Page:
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NB: as of 23 September 2008, all new artSMart articles are being published on the site news.artsmart.co.za.

SEEING RED (article first published : 2001-05-16)

In Durban, we’ve perhaps come a bit blasé about Greig Coetzee and his work, having seen his phenomenally successful White Men with Weapons on at least five occasions. We’ve also marvelled at the stamina required for 4 Play, his “personal marathon”, where he presented his four one-man shows at the Square Space Theatre recently – a process he will repeat at St Mary’s DSG in Kloof in the first week of June.

So we could be forgiven for a “been-there-done-that” attitude. But in so doing, we do the young man a major injustice. Greig Coetzee is a force to be reckoned with. His acerbic wit, ability to encapsulate an entire issue in a few pithy words and command of writing for the theatre makes him a very redoubtable force indeed.

Greig Coetzee’s latest, Seeing Red, is currently running in the Playhouse Drama until May 27. Presented by the Playhouse Company, it features a strong cast. Belinda Harward as Kate puts in a fine spirited performance as the anger-driven revolutionary. As always, Ben Voss (Jack) gives us coiled energy and rapid-fire delivery and impresses on many levels. John van de Ruit gives a logical and gently-amusing interpretation as Tom, the catalyst of the piece who is stoned most of the time.

Both Sarahleigh Castelyn (Emma) and Teboho Hlahane (XC) have difficult roles to interpret. Emma is a gangly naiive art student who finds herself buffeted by the political and emotional tensions within the group and, while Sarahleigh plays her as both suitably endearing and infuriating, I would have preferred less gawkiness in her actions. XC (so-named because schoolmates couldn’t pronounce the clicks in his Zulu name) is the product of a private school and then, as now, is the only black person in his immediate surroundings. Apart from occasional irritating Americanisms in his speech, Teboho impressed with a solid and sympathetic performance.

Seeing Red is about a group of friends coming to the end of their varsity careers in the 80’s. Basing it on his own experiences at university in Pietermaritzburg, Greig Coetzee conceived the play several years ago but found it too costly to produce. It lay dormant until he was inspired to revisit it after seeing Withnail and I,” a British cult film about two students at the death of the 60’s.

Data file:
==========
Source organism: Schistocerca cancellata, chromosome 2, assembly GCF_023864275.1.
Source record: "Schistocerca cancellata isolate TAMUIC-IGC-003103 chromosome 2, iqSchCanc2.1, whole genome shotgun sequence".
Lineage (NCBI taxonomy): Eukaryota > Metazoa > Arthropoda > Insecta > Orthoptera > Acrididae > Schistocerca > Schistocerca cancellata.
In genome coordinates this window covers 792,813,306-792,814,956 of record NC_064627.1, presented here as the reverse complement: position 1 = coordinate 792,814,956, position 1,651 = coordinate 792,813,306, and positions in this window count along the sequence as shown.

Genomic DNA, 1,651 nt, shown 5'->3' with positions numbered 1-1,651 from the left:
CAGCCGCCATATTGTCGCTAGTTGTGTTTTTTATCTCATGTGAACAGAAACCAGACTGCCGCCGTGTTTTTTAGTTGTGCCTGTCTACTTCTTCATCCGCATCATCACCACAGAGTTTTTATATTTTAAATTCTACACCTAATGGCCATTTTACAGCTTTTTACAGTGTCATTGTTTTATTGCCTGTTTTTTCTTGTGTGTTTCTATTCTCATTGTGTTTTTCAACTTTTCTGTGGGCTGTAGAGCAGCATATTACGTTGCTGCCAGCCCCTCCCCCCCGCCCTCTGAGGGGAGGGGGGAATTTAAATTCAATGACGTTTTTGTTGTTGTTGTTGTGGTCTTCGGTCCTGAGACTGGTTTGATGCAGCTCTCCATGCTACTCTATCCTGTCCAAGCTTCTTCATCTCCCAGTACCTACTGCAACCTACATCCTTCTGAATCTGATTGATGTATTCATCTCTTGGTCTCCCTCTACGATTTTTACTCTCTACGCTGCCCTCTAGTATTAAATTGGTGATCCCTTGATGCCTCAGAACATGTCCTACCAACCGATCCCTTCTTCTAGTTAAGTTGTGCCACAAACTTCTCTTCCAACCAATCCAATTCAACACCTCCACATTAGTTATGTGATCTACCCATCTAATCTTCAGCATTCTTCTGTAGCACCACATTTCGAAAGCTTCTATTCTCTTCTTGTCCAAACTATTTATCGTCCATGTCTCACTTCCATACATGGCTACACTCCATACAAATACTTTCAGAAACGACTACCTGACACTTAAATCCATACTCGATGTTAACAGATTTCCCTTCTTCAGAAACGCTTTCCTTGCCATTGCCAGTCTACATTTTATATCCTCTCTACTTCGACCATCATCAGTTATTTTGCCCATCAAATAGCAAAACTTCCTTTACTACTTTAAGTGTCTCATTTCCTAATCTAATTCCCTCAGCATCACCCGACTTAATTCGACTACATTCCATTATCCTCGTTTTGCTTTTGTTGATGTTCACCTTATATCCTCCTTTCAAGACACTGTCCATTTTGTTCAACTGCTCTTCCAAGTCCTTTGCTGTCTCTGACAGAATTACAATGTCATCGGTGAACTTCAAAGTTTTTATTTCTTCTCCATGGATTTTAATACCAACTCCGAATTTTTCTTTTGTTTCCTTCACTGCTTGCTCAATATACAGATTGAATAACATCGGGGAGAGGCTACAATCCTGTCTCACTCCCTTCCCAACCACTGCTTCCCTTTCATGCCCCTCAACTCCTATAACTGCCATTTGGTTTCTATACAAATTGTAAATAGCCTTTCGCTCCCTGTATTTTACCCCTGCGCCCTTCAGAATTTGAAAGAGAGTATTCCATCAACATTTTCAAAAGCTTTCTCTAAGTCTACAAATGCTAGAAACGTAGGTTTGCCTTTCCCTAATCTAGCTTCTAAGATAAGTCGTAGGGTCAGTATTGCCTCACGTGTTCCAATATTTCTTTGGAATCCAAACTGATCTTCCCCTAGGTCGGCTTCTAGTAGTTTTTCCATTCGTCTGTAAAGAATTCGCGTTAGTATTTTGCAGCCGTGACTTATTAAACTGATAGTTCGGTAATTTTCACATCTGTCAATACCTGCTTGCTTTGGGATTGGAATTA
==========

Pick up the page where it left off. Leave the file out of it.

The play exists on three levels. Firstly, as an entertaining piece of theatre about the inter-action of five young people living together under one (albeit dilapidating) roof and their struggle to find their place in an ever-changing world. On a second level, as a probing and personal account of a revolutionary period in South Africa and thereby deserving a place in the annals of this country’s theatre history. And, finally, as a strongly-written play with a universal theme of a group of students fighting an oppressive regime each in their own way.

I believe that Seeing Red has a great future in South Africa as well outside its boundaries seeing, as it does, the apartheid regime through the eyes of five young people as they go about their daily – and often tempestuous – lives. It’s an exciting dramatic work and worth seeing.

Don’t be misguided into thinking it’s just another piece of protest theatre. Sure, it’s about protest but there is also much humour, fun and pathos. Greig Coetzee proves that he is as highly competent a director as he is a scriptwriter and actor while Greg King has produced an effective and simple set. There is also clever use of video clips, courtesy of Vicious Circle Productions, and music clips from 3rd Ear Music’s Hidden Years Music Project.

Performances are Wednesdays to Saturdays at 19h00 with Sunday performances at 18h00. Tickets R30 and booking is at TicketWeb outlets. Block bookings and tickets for special schools shows (May 18 and 25 at 11h00) from Eubulus on (031) 369 9497. At Wednesdays Bonus shows (May 16 and 23), Greig Coetzee will discuss the play before the show begins.

On presentation of Seeing Red tickets, Legends Late Nite Cafe Musgrave is offering a complimentary Irish coffee with any meal after the show. - Caroline Smart




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